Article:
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Rocy Mo0untail Hlsbani man.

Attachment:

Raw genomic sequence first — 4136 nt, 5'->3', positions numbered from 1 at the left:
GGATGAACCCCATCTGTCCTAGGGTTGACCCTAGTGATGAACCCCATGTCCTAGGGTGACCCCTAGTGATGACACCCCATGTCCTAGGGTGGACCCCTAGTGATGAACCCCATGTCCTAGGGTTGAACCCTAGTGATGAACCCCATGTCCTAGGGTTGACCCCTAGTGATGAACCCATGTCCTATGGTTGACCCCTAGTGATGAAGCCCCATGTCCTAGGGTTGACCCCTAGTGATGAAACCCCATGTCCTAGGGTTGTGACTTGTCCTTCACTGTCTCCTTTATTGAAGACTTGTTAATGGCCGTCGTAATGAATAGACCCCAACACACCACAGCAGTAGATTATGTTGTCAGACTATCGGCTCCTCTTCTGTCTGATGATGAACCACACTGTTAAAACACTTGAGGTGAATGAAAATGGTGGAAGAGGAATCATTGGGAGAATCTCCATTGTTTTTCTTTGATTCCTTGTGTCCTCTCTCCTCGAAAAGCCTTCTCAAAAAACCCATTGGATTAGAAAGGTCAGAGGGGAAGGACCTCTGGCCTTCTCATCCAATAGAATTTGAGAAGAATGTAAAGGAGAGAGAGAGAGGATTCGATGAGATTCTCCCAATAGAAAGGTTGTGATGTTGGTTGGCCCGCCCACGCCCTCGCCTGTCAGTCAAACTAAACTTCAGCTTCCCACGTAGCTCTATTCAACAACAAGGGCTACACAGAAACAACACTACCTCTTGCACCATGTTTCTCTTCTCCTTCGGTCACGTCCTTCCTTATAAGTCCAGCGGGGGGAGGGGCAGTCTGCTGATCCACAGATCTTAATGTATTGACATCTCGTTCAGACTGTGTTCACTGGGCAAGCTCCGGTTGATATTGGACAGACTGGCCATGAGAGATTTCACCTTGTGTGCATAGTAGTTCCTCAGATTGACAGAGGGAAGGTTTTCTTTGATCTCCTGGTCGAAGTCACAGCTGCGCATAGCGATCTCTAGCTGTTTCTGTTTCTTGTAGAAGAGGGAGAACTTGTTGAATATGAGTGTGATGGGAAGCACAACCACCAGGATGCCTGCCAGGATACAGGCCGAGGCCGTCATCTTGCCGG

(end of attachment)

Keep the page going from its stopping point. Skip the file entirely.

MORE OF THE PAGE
R. N. SUTHERLIN, Editor. THURSDAY, MAY 18, 1876. JAMESTOWN, CHAUTAUQUA COUNTY, N. Y. March 11, 1876. J Dear Sir : I wish to learn about your sec tion of country, the character of its soil, timber, water, the general surface of coun try, the cash value of lands, both improved and unimproved, and town property. What inducements can be held out to actual set tiers of limited means, and to capitalists? If you can give me the desired information, or the name of some party who will, I will es teem it a favor. Yours truly, C. UNDERWOOD. THE above letter, written upon a postal card, and directed to the register of deeds, was handed us a few days since by Mr. T. E. Collins, our County Clerk, and evidently means business. Having settled in Montana with a view to make it a permanent home, we consider it our duty to answer all such inquiries to the best of our ability. It is to our advantage to labor for the best interests of the country, and when one has a country, such as Mon tana to tell about, that duty becomes apleas ure. It being more than likely that Mon tans is possessed of all the natural ad vantages sought, and the strong probability df having to stand face to face with the writer of the letter, would restrain us withinr proper limits, even werewe inclined to paint the country in its brightest colors; but de siring to win and retain the confidence of such as we may induce to take homes here, we shall confine ourself to a plain, brief statement of facts as they exist, and as we ean make apparent when parties who read this may come among us. Meagher county, though it claims no su periority over many other counties of Mon tana, is, perhaps, possessed of as many of the great natural facilities for building upon, stippofting a popnlous and prosperous com munity as any other section, and since the inqmry is of this section, we will confine S9pprself to this county alone. Meagher county extends from the Mis souri river'on the west to the Mssourf river on the east; thus, embracing withli'its br-= der, th#ýpinciple portion of that region ly :ing within the great bend of the Missouri, an area of over 10,000 square miles, embrac jag mouptains, v;alleys and plains, a vast re &glo of mineral, timbered, pastoral, and ag xicultural lands. The county contains about 050 voters, and the taxable property is val ued at $700Q000. The principally settled val iay of the county, is the Missouri Valley, on the west end of the county. This valley sets ina few miles below the mouth of Sixteen Mile Creek, the southwestern corner of the .ooity, about twenty miles from the Three RJorJcs, orsouroe of, the Missouri, and ex tends north along the river, a distance of f9rty miles or more. The eastern half lying .withln .eagher county, varies in width from four to ten miles, with an extensiVe range of foot-hills of equal extent, affording luxuriant pasture^. The grass upon these .hills. q called bunch-grass, consisting of sev eral varieties. It is not a coarse, heavy growthb,such as is found upon the prairies of Texas, western Missouri, Iowa, or Min nesota, but the quality is. very fine, and. growsin bunches upon the ground, from slx to elghteen inches in height, all owing to the season. It will bear moderate pas * tuing the year round, and not kil out, but .winterrange should not be pastured in sulim mer, as stock do so muchbetter. We know of sheep ranches that have been in constant use fotam or fve years, and the yield of grass in.~creases instead of diminishes each year, all depeada upon system and management. T'his gisas cures in the summer and is fine feed for stook in winter as prairie hay ofothereountries, andwhen cut and stacked, will fatten stock etual to the hay and grain bothL of the States. ,:This broad and beautifl valley is dotted with quiet, happy homes. Its farmers find market fthteir produce.in the various mim alug camps in the county, aud in Helena, the 4 ·pta. o t the Territory, which is foB twen t~~irL ety miles distant. There is upont this val1e,, kem nl0 to 300 square miles* of til~ ble land that is unoccupied, and such: of it as is notheld by the railroad claim can be had at government prices. The railroad claims the odd sections of about one half the valley. This vast area is not fiur" nished with water, but a canal can be cut from the river that will cover every foot of it. One sufficient to answer the purpose for watering the entire valley, would per haps cost $10,000, but there are portions that can be watered at much less expense. Improved farms are variously estimated much depending upon their location, im provements and natural advantages. A farm situated in the most fertile portion of the val ley, with excellent water facilities, and all under fence with log dwelling upon it, con taining 160 acres, smooth, level, and un broken by a ravine, sold this spring for $1,900. Another fine farm of 160 acres, all under fence, good soil, water right etc., sold a short time since for only 600. A water right, (we mean by this, a ditch: already cut into a farm with sufficient wa ter to irrigate from 160 to 200 acres,) is val ued at from $400 to $600. To this.add gov ernment price of land,' $1.25 per acre, and about half the cost of improvements, and you have the value of improved farms in Montana. Yet it is often the case, that farms are sold for even much less than what the above would aniount to. Parallel with this valley, rising from the foot-hills, runs a lofty chain of mountains, though the most rugged and highest in the county, is known as the Little Belt Range. Along the mountains is an inex haustible supply of pine timber for all pur poses-building, tncing and fire-wood. Along this chain, are nine or ten gulches which have yielded large quantities of gold, and which still abound in placer mines that are being worked extensively, thereby, add ing largely to our circulating medium each year. There are also half a dozen streams or more putting down across the vally that afford execellent facilities for water powers. There are numerous ledges, of gold, silver, copper and lead bearing quartz in thesemoun tains, but none of them are developed to any great extent.. There is one quartz mill run ning regular at the present time upon ore that yields on an average about $28.00 per ton. East of this range, is Smith's river, or Deep Creek, (better known as Smith's river, as there is another Deep Creek in thq.pun-, ty). This stream rlses In the Belt moun-' tains and runs north bynorthwest and emp ties into the Missouri riverat the north west corner of the county, not many miles from where that stream comes forth from the'can yon and winds away through undulating plains, and only a short distance from the the great falls. The upper valley on this stream, is about thirty miles in length, and ten or more miles in width. There is a large body of agricultural land in this val ley, upon which grain and other crops are grown. But the altitude of the valley, is great and rather frosty, hence, it is settled almost exclusively by stock-growers and dat. rymen. The pastureage is exceedingly fine. Cattle keep fat here the year round, without care or shelter, or feed, other than they can gather for themselves. This region is particularly adapted to wool-growing. There are at least 17,000 head of sheep, there now, owned by differ ent parties, that winter without hay, and come out in the spring fat. Notwithstand ing the. ranchm et are, most of them well supplied with this comodity, as wild grass that grows upon their meadows without cai'e,.makes an excellent quality of hay, with only the expense of cutting. The lower valley is more extensive than this,, and is principally used for pasturage; yet, it is generally admitted to be one of the best agricultural valleys in Montana. There are l1rge bodies of land here that are unoccu pied, with good water facilities that ban be cheaply utfliked. Tender vegetation can be raised here very successfully., Wild plum bushes are said to be growing among the willows that skirt the streams. This is an excellent location frr a colony. East of Smith's river is the.maima Belt range, which is also we timbered.. The well-known Copertopolls. mines are located in this range. They are rich anmi vuable, but development progreases; silowl ;r only a few men at work in the alisk t. Pasaing over from Upper Smeth safver east, we come out upon the Muoalshel. This val ley stretches away to the east for about aev enty miles, and is an inviting field for immPi gration.. t is good for both farming and atock-growing. There are nuuneroushodies of tillable lands, with water rights, which can not be excelled, interspersed with high, roll ing platteaus, affording free pasture to any who have stock to eat it. This region em braces from 1,000 to 2,000 square miles, and at present, there are but a dozen;or two ranches located on it, which are near. the head of the valley. North of this, running eastward, are the Blue and Little Snowy ranges of mountains. These also, afford timber and water in abundance. t The only drawback to this country, is its being upon the frontier, and unprotected from raids of hostile Indians; yet no raids of a serious na ture have occurred. But the establislunent of the post on the Yellowstone at the mouth of the Big Horn, will render life and proper ty as secure here as it is any place, and con sequently, this region will settle up rapidly. Northward. through the gap, between the Blue mountains and the Little Snowies, we come out up6n the Judith Basin. This is also an immense tract of country, beautiful as ever the eye beheld. There is more rain here than in other portions of Montana. Still, if this fail, nature has furnished a good supply of water that can be turned on much of the land with little effort. Passing down the Judith and its tributaries, we leave the mountains behind, and timber gets farther and farther away. This country as well as the Muscleshell, has been surveyed, and much of it is laid down as first-class agricul tural land. Stock winter well here, as in deed they do in most of the valleys of Mon tana; but the Muscleshell being quite windy, is known far and near as having had less snow lying upon it in winter, than any oth er valley in the whole Territory. There is no settlement, except a trading post at Camp Lewis, on the Judith. Coal of excellent qual ity, equal to Brierhill coal of Pennsylvania, has been found on the Muscleshell and Ju dith, but little work has yet been done to de velop the extent of the deposits. Eastward, between these grassy plains and the Mis souri river, is a belt of country from twenty to thirty miles in width, known as the Bad Lands." This is a kind of sand and lime formation of a grey'ecolor, almost baren of vegetation, and. is'the only land in the coun ty that is not valuable. Thus we have given a brief outline of the principal valleys and mountain ranges of the county, without entering into thq details of mentioning the different cozy locations on tributaries that put into the different streams, etc. One acquainted with a mountain country, can, from what we have said, form some idea of the general surface of this section. This embraces a variety of soil and climate. Every valley contains different qualities of soil, and is adapted to different products. The cereals, such as wheat, oats; rye, barley, and buckwheat, grow here and yield abund ant crops. Fields yielding forty bushels on an average, are not uncommon, sixty and 'seventy having been raised; but these are issolated cases. Oats has also reached the extraordinary yield of 100. bushels per acre. Corn is only grown for table use, but there are localities in which it is grown very suc cessfully. And we believe we are justified in the'assertion, that no country excels Mon tana for vegetables. The yield per acre is good, and the flavor exceeds anything we ever knew before. Small fruit is beginning to be introduced, and are flourishing. The yields are in many instances remarkable. We wonld not be understood to say that all vegetable crops are a success; melons are Sraised more for novelty than profit, hut to matoes, pumpkins, squash, and many of the tenderest garden plants grow in great abun dance. \Ye know of no place in America where a poor man could get a goodhome easier than in Montana. All that is.reiuired is a little manhood and determinatlon. The climate, .supplies thehealth, and nature has done the rest.. If there isa country on earth where a poor, industrious man can, prosper, (the thriftless, shiftless, would not prosper even in a garden of Eden), that country is ours. But that which is good for the poor, is also good for the rich, and while a man with a family and not a dollar to his name can do well, the capitalist has also abroad teld tor speculation. The stock business offers a broad field of operation. Cattle, horses and sheep, live and grow fat the year round, upon our grassy foothilla from one years, end to another. It •is useless for us to. flg~ure on theseany intel. ligent man can do that. The Eastern stock grower can easily draw hi~s ownconclusions. Add to the cost of wool or beef there, the cost of transportation from Montana, then subtract the cost of pasturing and feeding there, and you have it. Then the stock grower feeds or pastures on his own prem ises the year round. Here, he is not com pelled to feed at all, nor own his pasture lands. Besides our stock interests, are our mines, tfat offer inducements, nowhere to be ex celled. There are plenty of quartz leads in our mountains. We know of a dozen with in a " sabbath day's journey" of our sane tuin, unclaimed, that are as liable to be true fissures ot paying ore as any in the Territo ry, and there are rich leads in the Territory, developed to the depth of 400 feet. Besides those, we have manufacturer's fa cilities, etqpal to any part of the Continent. Mountain streams in their headlong passage to the sea, afford the cheapest power in the world, all that is needed, is machinery and operatives. 'Woolen mills, paper mills, beet-sugar refinerie, and other manufactur-. es may be engaged in with profit. There are none of the above named mills in the country. Neither is there a flowering mill in Meagher county. Yet there are thousands of pounds of'grain raised, and good mill-sites, convenient to the best agricultural districts. As to town lots, we would say, that so far as Ieagher county is concerned, there seems to be but little opening. The county has not at present, any business center, except Dia mond, and we are so hemmed in with moun tains here, that we could not build a metro politan city, even did we so desire it. How ever, as the county improves there will be a commercial center for the county, built not many miles from this place. We have been far too brief to do justice to the country, but will take pleasure in giving further particulars on the subject, or any particular locality in the Territory, for we have trav eled through all the principal valleys, an0d are personally acquainted with their natu ral facilities. We will commence a tour of the Territory about the middle of June, and will give a hasty glance at what ever may come before us in the shape of facts, unLte rial advantages, etc. Let all who wish to learn of the resources of Montana, subscribe at once for the Hus BANDMAN. Every farmer and every citizen of Montana, should send a copy to the States, so that the outside world may get a glimpse at our resources. Every branch of industry, the herds, flocks, fields, mines and work shops, are all well and faithfully represented. NECESSITY is the mother of' invention. We learn from the, Colorado Farmer, that Mr. John 0. Brewer, of Platte Valley, broth er of James Brewer of this county, has in vented a machine for the extermination of grasshoppers. The machine is made of sheet iron, the front occupying a space of some ten or twelve feet, the furnace being about two feet deep. From this front'two wings of the same dimensions divergenat an angle of about twenty degrees. The whole ma chine is supported by four wheels, two in front and one at each extremity of the flan ges. The machine is driven forward by a team, and the furnaces being supplied with fuel, catch the grasshoppers, as they are disturbed and rise from the ground. In front of each furnace is a grate, which catches all grass hoppers which may rise, after being disturb ed b~y the noise of the machine. Between the wings is a fan, driven by a band, attached to the axle of the front wheels, which forces all tihe grasshoppers in its course to rise, where they are drawn into the furnaeef The machine has been thoroughly tested by Mr. Brewer and others, and a patentAs now pending. WVE publish this week the first of a series of letters from our special correspondent, W. H. Sutherlin, who has been traveling among the stoek-growers of the Sun River country. AoLOG~emC.--The quallty of the paper we are using at present is very poor. Our circulation having exceeded our expectation, the old stock is entirely exhausted and we havy been compelled to purchase an Interior article, but we are in luck, however, to get any as the supply in the Territory is re markably short. We have stock an roatk..